Wichita Mountains Wildlife Refuge is famous for incredible fall colors, views from Mount Scott, free–range bison herds, old mountain wilderness and short–grass prairie. It pre–dates Pelican Island National Wildlife Refuge as conserved habitat by two years. It is recognized as the historic home of Native Americans, buried treasure, bandits and a mining camp.

Lesser known is that it served as an outdoor movie set for a film with an all–Native American cast. The Daughter of Dawn, an 80–minute silent film, was shot at the refuge in the summer of 1920, an era when Hollywood was only beginning to develop its current story, editing and camera practices.

The film marked the first time Native Americans were used to tell a cinematic story about themselves. There were no actors in makeup, no indistinguishable/inaccurate tribal wear or objects. Members of the Native American cast brought their own clothes, tepees, horses and cultural/religious artifacts to tell the tale of Dawn, the daughter of an Indian chief.

A Love Story

It’s a basic Hollywood love story wherein trials and tribulations lead to a happily–ever–after ending. However, the stars and 300–plus extras all belong to Comanche and Kiowa tribes.

The film was written and directed by West Virginian Norbert Myles and produced by Texan Richard E. Banks. Banks had lived and worked with Native Americans for a quarter–century. He brought authenticity to the script.

The Comanche were nomadic. They separated from the Shoshone tribe and migrated southward in the 1600s. They roamed the southern Great Plains in the 18th and 19th centuries. Their range included parts of New Mexico, Colorado, Kansas, Oklahoma and Texas. The name Comanche is derived from a Ute word meaning “anyone who wants to fight me all the time.” Their staple was buffalo meat. They were excellent horsemen known for raids against other tribes and settlers.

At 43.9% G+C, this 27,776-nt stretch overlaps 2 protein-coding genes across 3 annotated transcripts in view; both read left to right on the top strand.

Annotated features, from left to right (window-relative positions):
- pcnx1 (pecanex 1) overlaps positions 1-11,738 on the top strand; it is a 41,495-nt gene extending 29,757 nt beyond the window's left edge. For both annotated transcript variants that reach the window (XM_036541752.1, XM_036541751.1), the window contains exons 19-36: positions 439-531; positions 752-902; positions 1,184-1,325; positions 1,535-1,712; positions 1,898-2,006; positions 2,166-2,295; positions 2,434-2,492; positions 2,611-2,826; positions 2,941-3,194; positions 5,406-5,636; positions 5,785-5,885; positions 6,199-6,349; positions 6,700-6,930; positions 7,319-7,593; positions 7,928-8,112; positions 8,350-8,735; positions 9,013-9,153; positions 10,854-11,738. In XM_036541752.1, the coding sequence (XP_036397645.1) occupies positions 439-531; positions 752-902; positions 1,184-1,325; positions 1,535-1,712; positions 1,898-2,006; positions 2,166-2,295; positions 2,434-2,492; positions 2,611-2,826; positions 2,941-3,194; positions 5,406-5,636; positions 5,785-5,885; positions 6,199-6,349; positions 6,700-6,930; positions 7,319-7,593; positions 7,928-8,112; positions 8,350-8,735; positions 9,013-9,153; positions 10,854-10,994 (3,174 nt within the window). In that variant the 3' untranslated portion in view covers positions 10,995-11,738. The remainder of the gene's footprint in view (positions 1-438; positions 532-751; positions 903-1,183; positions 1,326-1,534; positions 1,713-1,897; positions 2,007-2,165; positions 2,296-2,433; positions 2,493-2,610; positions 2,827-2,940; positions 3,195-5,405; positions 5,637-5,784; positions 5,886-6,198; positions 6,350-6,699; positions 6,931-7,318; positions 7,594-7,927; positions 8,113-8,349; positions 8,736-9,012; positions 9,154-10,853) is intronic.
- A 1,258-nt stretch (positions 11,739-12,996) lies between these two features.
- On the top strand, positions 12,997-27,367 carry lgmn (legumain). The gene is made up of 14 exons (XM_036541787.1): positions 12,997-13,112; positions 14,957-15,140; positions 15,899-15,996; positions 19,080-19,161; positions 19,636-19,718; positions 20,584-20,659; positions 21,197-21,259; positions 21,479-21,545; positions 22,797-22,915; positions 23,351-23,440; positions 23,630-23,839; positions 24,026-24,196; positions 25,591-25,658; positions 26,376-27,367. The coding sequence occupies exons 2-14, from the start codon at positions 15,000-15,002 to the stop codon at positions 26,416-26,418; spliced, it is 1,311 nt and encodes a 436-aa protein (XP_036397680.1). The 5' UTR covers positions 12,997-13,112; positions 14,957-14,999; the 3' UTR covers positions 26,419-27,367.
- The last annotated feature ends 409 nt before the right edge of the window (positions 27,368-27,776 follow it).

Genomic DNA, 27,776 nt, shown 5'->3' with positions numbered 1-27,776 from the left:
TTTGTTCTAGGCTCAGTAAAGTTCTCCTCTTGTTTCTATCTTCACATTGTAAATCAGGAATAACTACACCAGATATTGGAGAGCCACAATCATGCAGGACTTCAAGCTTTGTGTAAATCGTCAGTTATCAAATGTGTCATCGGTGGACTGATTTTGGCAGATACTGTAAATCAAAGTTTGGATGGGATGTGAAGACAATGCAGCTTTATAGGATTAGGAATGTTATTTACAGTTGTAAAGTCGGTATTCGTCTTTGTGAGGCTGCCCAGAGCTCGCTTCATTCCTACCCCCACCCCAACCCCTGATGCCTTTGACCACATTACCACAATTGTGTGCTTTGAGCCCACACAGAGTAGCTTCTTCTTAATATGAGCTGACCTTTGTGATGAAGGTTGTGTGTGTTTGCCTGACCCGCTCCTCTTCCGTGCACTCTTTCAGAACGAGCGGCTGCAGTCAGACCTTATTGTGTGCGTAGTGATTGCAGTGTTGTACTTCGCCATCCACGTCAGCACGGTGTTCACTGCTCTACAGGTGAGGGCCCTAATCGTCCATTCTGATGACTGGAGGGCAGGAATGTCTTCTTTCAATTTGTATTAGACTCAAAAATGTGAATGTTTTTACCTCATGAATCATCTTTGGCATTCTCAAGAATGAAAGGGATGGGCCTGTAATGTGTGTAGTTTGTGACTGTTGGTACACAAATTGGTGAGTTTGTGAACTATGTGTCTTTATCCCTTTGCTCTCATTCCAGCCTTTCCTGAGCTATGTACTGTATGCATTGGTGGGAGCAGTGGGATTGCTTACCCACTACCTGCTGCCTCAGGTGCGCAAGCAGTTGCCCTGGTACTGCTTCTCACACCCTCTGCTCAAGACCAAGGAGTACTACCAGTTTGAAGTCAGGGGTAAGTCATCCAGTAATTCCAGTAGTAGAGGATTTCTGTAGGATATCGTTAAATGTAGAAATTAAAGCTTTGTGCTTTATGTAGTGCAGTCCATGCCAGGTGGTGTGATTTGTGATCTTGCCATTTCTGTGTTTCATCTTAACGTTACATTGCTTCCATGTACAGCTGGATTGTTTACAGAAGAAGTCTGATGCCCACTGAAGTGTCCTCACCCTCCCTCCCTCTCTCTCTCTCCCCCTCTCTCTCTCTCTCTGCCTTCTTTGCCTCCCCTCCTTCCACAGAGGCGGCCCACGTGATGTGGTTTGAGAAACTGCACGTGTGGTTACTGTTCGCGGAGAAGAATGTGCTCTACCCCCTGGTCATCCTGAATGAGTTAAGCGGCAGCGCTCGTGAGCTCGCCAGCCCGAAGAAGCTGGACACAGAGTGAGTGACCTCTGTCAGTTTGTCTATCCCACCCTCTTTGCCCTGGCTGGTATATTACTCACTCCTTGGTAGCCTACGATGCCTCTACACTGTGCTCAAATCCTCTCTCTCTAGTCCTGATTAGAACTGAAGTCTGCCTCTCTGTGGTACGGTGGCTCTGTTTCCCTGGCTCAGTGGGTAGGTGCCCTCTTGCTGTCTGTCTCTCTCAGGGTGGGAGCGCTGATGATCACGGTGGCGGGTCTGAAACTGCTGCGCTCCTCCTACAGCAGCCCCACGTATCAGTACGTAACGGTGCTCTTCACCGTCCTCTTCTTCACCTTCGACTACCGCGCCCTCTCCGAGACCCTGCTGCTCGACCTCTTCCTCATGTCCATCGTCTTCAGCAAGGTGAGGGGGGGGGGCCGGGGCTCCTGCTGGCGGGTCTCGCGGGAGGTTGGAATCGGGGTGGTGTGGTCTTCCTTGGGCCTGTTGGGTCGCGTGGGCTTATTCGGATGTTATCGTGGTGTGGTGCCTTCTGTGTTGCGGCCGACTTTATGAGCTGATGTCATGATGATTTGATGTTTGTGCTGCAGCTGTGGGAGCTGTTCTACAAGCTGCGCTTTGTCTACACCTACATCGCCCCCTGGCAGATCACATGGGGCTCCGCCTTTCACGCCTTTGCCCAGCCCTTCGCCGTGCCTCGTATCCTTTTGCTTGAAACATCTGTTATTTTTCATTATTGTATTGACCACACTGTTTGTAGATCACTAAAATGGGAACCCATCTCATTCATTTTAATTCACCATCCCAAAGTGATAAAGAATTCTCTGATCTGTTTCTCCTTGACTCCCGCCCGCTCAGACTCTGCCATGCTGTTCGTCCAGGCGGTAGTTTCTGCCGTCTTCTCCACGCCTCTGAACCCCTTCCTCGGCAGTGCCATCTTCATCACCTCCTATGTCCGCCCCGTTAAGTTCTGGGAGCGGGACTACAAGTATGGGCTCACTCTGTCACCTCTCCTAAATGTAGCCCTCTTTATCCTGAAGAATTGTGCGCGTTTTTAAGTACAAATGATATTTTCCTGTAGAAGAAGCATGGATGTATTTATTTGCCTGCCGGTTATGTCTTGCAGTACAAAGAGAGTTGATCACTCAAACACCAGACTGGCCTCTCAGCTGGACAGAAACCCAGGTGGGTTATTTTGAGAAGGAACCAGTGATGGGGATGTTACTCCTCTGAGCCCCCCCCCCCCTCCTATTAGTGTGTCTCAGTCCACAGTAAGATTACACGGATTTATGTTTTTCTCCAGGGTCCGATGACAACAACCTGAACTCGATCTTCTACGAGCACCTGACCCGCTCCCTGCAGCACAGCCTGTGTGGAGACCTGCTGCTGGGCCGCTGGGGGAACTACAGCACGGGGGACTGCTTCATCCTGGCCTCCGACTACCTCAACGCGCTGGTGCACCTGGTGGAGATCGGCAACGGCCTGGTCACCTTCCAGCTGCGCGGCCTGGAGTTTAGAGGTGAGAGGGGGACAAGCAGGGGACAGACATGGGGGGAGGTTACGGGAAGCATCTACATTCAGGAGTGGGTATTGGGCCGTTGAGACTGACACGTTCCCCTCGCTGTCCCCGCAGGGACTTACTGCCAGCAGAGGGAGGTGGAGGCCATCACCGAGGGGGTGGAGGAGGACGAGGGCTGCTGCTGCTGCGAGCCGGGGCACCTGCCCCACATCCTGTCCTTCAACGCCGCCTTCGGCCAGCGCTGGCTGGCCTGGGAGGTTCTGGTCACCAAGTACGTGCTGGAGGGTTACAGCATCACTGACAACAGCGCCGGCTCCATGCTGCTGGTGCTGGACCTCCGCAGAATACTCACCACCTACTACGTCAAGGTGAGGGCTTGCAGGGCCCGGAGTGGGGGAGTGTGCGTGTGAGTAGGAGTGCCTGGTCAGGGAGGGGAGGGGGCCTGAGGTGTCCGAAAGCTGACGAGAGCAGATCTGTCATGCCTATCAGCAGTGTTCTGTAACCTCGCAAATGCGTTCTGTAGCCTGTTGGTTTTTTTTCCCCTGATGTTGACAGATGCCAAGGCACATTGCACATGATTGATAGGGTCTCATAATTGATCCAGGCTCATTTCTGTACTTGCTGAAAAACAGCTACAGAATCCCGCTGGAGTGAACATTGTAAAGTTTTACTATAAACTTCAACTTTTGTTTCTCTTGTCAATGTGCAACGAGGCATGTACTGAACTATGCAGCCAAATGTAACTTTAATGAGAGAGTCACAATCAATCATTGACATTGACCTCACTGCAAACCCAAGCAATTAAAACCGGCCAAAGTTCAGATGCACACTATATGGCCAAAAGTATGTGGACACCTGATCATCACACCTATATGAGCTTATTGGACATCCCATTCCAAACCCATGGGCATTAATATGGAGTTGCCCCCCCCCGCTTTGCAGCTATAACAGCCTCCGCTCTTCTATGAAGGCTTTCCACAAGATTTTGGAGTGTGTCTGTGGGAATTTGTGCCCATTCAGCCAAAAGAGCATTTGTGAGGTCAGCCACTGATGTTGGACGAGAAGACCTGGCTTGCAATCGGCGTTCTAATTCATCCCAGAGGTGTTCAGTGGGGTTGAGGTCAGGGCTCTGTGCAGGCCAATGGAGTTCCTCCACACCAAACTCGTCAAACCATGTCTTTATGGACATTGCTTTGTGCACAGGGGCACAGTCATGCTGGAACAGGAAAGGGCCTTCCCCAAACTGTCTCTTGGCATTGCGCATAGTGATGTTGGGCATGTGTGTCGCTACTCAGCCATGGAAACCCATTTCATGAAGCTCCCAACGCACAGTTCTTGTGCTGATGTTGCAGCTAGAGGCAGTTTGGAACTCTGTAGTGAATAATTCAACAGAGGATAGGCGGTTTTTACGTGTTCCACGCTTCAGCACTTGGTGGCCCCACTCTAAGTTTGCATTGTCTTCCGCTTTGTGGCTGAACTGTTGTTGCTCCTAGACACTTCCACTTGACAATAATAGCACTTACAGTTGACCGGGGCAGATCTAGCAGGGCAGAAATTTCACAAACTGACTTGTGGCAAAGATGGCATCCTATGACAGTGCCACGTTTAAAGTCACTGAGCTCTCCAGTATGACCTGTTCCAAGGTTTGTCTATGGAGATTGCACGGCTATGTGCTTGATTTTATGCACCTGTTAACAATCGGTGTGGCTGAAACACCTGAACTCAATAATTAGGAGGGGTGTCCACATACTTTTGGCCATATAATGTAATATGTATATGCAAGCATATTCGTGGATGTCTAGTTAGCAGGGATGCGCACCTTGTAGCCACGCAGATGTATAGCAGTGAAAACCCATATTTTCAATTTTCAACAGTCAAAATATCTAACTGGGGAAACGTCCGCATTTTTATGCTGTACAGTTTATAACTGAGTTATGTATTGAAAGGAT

The film showcases Comanche culture, including dress, use of sign language and bareback horse riding. It includes a battle sequence, village scenes, tribal dances and two sequences in which hunters chase down the fabled buffalo herds of Wichita Mountains. Little is known about the actual shoot or refuge involvement with it.

The cast features Ester LeBarre as Dawn. White and Wanada Parker play supporting roles. They were the children of Quanah Parker, the Comanche chief who surrendered his people at Fort Sill, OK, south of Wichita Mountains Refuge, in 1875 after years of battle with U.S. Cavalry.

Photo of 1920 silent film
(Oklahoma Historical Society)

A sneak preview was shown in October 1920 in Los Angeles. But, for unknown reasons, the film was never distributed and thought to be lost.

In 2003, a private investigator in North Carolina ended up with a print of the film. He contacted Brian Hearn of the Oklahoma City Museum of Art in 2005 to offer to sell the film. Through Hearn, the Oklahoma Historical Society purchased it. A fully restored The Daughter of Dawn with a score by David Yeagley premiered at deadCENTER Film Festival in Oklahoma City in June 2012. There are plans to broadcast the film and offer it on DVD, and it is making the rounds of U.S. and international film festivals.

Art Needleman is a visual information specialist in the Southwest Region office in Albuquerque.